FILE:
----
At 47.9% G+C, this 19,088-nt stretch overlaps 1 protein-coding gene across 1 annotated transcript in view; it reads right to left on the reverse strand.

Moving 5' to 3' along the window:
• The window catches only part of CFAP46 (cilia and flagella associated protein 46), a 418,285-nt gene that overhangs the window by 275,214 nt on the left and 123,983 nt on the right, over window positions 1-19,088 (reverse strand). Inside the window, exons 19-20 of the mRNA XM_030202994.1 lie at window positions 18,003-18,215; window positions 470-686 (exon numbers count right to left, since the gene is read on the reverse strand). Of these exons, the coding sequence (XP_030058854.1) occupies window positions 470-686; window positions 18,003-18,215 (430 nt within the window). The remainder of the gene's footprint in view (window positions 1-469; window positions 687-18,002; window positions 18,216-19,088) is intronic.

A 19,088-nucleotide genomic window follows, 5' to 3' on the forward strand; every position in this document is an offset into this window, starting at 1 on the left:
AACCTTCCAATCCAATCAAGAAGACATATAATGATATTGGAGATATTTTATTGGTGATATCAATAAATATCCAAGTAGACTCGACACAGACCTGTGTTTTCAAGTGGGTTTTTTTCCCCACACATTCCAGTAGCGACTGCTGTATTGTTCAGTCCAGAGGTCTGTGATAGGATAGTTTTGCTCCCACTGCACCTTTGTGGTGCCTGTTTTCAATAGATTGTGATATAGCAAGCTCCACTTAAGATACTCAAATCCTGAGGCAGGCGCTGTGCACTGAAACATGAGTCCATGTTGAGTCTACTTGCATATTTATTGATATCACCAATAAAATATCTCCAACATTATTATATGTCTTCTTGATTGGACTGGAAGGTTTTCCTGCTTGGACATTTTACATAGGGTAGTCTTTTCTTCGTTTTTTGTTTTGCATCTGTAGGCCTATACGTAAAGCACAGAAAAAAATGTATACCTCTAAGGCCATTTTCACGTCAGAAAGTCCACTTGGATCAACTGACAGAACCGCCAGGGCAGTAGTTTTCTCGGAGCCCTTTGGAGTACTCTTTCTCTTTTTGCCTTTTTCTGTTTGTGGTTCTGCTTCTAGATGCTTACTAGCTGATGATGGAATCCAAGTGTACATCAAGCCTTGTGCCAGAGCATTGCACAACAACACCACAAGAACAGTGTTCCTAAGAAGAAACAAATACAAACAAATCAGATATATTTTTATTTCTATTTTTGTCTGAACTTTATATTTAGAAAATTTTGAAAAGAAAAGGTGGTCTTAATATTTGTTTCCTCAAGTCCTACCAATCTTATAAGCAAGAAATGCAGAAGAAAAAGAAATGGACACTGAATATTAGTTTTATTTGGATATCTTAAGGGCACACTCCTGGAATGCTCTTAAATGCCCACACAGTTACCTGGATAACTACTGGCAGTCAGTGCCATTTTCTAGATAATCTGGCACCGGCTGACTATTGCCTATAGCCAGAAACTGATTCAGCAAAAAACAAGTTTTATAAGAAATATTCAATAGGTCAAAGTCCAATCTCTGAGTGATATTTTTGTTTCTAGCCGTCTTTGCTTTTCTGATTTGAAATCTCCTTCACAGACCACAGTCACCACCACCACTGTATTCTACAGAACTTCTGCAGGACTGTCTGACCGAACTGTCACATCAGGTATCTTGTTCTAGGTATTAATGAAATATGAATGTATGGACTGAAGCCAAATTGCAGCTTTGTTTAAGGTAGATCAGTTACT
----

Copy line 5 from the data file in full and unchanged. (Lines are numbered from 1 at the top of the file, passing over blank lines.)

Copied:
AACCTTCCAATCCAATCAAGAAGACATATAATGATATTGGAGATATTTTATTGGTGATATCAATAAATATCCAAGTAGACTCGACACAGACCTGTGTTTTCAAGTGGGTTTTTTTCCCCACACATTCCAGTAGCGACTGCTGTATTGTTCAGTCCAGAGGTCTGTGATAGGATAGTTTTGCTCCCACTGCACCTTTGTGGTGCCTGTTTTCAATAGATTGTGATATAGCAAGCTCCACTTAAGATACTCAAATCCTGAGGCAGGCGCTGTGCACTGAAACATGAGTCCATGTTGAGTCTACTTGCATATTTATTGATATCACCAATAAAATATCTCCAACATTATTATATGTCTTCTTGATTGGACTGGAAGGTTTTCCTGCTTGGACATTTTACATAGGGTAGTCTTTTCTTCGTTTTTTGTTTTGCATCTGTAGGCCTATACGTAAAGCACAGAAAAAAATGTATACCTCTAAGGCCATTTTCACGTCAGAAAGTCCACTTGGATCAACTGACAGAACCGCCAGGGCAGTAGTTTTCTCGGAGCCCTTTGGAGTACTCTTTCTCTTTTTGCCTTTTTCTGTTTGTGGTTCTGCTTCTAGATGCTTACTAGCTGATGATGGAATCCAAGTGTACATCAAGCCTTGTGCCAGAGCATTGCACAACAACACCACAAGAACAGTGTTCCTAAGAAGAAACAAATACAAACAAATCAGATATATTTTTATTTCTATTTTTGTCTGAACTTTATATTTAGAAAATTTTGAAAAGAAAAGGTGGTCTTAATATTTGTTTCCTCAAGTCCTACCAATCTTATAAGCAAGAAATGCAGAAGAAAAAGAAATGGACACTGAATATTAGTTTTATTTGGATATCTTAAGGGCACACTCCTGGAATGCTCTTAAATGCCCACACAGTTACCTGGATAACTACTGGCAGTCAGTGCCATTTTCTAGATAATCTGGCACCGGCTGACTATTGCCTATAGCCAGAAACTGATTCAGCAAAAAACAAGTTTTATAAGAAATATTCAATAGGTCAAAGTCCAATCTCTGAGTGATATTTTTGTTTCTAGCCGTCTTTGCTTTTCTGATTTGAAATCTCCTTCACAGACCACAGTCACCACCACCACTGTATTCTACAGAACTTCTGCAGGACTGTCTGACCGAACTGTCACATCAGGTATCTTGTTCTAGGTATTAATGAAATATGAATGTATGGACTGAAGCCAAATTGCAGCTTTGTTTAAGGTAGATCAGTTACT